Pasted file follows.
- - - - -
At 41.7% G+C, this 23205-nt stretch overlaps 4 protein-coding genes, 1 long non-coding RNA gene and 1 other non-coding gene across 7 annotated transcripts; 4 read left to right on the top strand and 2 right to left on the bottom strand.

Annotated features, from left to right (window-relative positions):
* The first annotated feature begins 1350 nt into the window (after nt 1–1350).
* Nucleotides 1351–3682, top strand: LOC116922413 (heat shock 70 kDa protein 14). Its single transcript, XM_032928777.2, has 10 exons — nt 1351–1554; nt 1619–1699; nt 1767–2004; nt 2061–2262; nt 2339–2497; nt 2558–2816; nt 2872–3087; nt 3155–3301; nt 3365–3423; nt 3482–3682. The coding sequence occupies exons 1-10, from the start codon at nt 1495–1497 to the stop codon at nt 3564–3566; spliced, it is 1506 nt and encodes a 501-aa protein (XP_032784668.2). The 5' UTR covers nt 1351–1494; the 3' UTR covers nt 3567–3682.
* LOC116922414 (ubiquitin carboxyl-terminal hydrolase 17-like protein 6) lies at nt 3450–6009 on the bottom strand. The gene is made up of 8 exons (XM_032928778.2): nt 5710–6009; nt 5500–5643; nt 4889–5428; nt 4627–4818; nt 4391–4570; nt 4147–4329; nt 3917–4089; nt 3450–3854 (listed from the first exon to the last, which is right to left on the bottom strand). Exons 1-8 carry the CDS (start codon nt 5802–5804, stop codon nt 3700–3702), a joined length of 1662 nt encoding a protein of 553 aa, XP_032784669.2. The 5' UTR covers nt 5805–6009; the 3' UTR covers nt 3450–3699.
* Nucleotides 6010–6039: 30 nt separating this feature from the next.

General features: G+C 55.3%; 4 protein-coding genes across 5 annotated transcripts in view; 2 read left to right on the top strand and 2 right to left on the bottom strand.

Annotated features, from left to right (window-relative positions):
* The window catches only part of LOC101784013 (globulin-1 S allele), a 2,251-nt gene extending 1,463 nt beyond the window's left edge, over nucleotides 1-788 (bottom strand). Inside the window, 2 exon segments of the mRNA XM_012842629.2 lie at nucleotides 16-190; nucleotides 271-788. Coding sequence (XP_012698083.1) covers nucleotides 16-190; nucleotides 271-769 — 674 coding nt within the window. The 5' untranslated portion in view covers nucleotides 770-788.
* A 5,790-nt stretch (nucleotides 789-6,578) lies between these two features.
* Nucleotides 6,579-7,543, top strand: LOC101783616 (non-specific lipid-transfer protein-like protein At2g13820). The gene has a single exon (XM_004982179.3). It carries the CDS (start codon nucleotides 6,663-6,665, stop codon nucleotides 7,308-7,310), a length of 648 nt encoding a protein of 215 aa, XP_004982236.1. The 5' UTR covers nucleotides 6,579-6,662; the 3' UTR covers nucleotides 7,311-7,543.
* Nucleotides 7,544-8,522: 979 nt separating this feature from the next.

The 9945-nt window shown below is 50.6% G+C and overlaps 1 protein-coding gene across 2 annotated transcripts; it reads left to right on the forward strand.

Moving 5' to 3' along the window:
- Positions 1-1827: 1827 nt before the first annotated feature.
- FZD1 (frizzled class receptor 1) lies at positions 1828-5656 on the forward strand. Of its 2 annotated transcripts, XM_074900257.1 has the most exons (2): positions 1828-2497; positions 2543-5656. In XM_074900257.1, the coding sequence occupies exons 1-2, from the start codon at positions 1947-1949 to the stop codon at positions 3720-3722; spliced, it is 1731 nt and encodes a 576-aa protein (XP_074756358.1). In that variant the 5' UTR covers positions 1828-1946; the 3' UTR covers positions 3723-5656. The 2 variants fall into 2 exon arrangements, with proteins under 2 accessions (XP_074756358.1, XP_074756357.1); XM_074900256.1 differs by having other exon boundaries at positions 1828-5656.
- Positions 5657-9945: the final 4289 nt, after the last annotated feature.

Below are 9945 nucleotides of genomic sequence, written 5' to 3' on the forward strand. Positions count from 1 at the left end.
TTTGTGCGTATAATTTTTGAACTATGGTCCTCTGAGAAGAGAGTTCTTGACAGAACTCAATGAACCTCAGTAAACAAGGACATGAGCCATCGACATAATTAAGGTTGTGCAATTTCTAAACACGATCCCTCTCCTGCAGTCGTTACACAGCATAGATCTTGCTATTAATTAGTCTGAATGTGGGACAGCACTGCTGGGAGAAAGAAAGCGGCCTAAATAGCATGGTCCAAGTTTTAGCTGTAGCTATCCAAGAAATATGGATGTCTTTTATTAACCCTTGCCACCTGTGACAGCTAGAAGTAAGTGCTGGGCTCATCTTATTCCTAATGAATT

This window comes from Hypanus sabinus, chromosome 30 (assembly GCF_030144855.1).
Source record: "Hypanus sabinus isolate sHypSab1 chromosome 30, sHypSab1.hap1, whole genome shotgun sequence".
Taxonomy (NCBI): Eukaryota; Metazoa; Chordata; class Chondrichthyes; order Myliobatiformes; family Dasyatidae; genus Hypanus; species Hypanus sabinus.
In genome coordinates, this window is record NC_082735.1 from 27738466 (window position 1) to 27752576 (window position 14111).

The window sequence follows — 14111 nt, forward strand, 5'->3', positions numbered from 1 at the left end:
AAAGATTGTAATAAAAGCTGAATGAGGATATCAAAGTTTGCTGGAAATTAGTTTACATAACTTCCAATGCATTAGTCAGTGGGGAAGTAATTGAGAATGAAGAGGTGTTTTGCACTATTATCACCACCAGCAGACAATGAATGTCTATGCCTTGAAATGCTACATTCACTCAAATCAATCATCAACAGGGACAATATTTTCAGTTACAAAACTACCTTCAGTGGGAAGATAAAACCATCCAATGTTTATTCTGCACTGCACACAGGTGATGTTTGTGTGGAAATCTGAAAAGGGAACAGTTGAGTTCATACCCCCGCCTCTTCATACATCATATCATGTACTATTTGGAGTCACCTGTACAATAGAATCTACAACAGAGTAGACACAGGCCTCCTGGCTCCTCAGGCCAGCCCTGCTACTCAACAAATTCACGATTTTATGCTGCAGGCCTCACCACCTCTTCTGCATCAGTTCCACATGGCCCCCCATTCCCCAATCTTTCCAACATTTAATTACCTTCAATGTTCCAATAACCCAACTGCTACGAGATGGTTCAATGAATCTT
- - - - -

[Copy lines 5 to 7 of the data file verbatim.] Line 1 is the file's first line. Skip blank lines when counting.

* LOC116922414 (ubiquitin carboxyl-terminal hydrolase 17-like protein 6) lies at nt 3450–6009 on the bottom strand. The gene is made up of 8 exons (XM_032928778.2): nt 5710–6009; nt 5500–5643; nt 4889–5428; nt 4627–4818; nt 4391–4570; nt 4147–4329; nt 3917–4089; nt 3450–3854 (listed from the first exon to the last, which is right to left on the bottom strand). Exons 1-8 carry the CDS (start codon nt 5802–5804, stop codon nt 3700–3702), a joined length of 1662 nt encoding a protein of 553 aa, XP_032784669.2. The 5' UTR covers nt 5805–6009; the 3' UTR covers nt 3450–3699.
* Nucleotides 6010–6039: 30 nt separating this feature from the next.

General features: G+C 55.3%; 4 protein-coding genes across 5 annotated transcripts in view; 2 read left to right on the top strand and 2 right to left on the bottom strand.